HOT's peer-to-peer learning projects aim to foster knowledge exchange and capacity building among OpenStreetMap (OSM) communities. The initiative focused on enhancing the skills and capabilities of participating communities, enabling them to grow independently and sustainably. The projects involved collaboration between the West and Northern Africa Open Mapping Hub (WNA Hub), OSM DRC, MapUganda, OpenMap Development Tanzania, and OSM Somalia. Through training sessions, workshops, and experiential learning, the initiative aimed to build bridges between OSM communities, fostering long-term benefits for all involved.
Problem: Many OSM communities face challenges related to data quality, organizational capacity, sustainability, and expanding coverage. These challenges hinder their ability to contribute effectively to open mapping initiatives and engage with local communities and governments. Additionally, inadequate access to resources, limited funding, and difficulties in project management further hamper their progress. The peer-to-peer learning projects aimed to address these issues by providing targeted training and support.
Methodology: Two peer-to-peer learning projects have been conducted in Africa. The first project involved OSM DRC and the WNA Hub, where training videos were created and shared with participants. This was followed by a live Zoom training session, enabling participants to delve deeper into the learning material and engage in practical exercises.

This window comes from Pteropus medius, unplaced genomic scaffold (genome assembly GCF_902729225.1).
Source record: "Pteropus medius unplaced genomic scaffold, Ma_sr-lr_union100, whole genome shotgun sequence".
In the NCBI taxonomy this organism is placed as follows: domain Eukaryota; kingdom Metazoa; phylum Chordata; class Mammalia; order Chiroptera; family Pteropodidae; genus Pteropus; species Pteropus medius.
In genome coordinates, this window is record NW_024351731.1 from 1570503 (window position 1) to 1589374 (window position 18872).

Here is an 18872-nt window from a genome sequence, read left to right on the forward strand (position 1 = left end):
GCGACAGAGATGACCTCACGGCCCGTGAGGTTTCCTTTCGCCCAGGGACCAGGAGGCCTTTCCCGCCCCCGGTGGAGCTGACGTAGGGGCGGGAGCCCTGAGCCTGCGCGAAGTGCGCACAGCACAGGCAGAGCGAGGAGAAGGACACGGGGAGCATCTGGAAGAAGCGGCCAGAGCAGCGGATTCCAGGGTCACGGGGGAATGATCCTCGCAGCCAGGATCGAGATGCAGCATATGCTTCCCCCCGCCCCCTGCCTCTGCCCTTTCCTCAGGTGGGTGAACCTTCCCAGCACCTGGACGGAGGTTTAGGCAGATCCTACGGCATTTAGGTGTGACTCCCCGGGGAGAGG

The second project brought together OSM Somalia, MapUganda, and OMDTZ. Training sessions were conducted both in-person and online, covering various topics such as business development, partnerships, project management, and GIS. The training period went for three months, ensuring a comprehensive learning experience.
Impact: The peer-to-peer learning projects had a significant impact on the participating communities. Feedback from the trainees highlighted the value of connecting with other communities, exchanging knowledge and skills, and fostering sustainable collaboration. Participants expressed how the training enhanced their understanding and expertise in areas such as GIS, communication, project design, and finance management.
The knowledge gained empowered the communities to submit proposals, develop finance policies, and refine their communication strategies. These projects catalyzed organizational growth and development, enabling communities to expand their open mapping initiatives.
Lessons Learned: The peer-to-peer learning projects demonstrated the power of collaboration and knowledge sharing among OSM communities. They emphasized the importance of addressing capacity gaps and providing continuous support to ensure sustained impact. The projects also highlighted the need for sustainable funding mechanisms, volunteer engagement, and access to necessary resources to overcome challenges faced by OSM communities. Additionally, the experiential learning approach, combining in-person and online training, proved effective in enabling trainees to apply their newfound knowledge in real-world situations.
Next Steps: To scale up the project, it is essential to continue fostering peer-to-peer learning and knowledge exchange among OSM communities. Regular community working group meetings, held every two weeks, offer a platform for discussing issues related to building an OSM community. The ongoing efforts aim to expand the network of participating communities and facilitate continuous learning and collaboration. Interested individuals and communities can register for the upcoming meetings.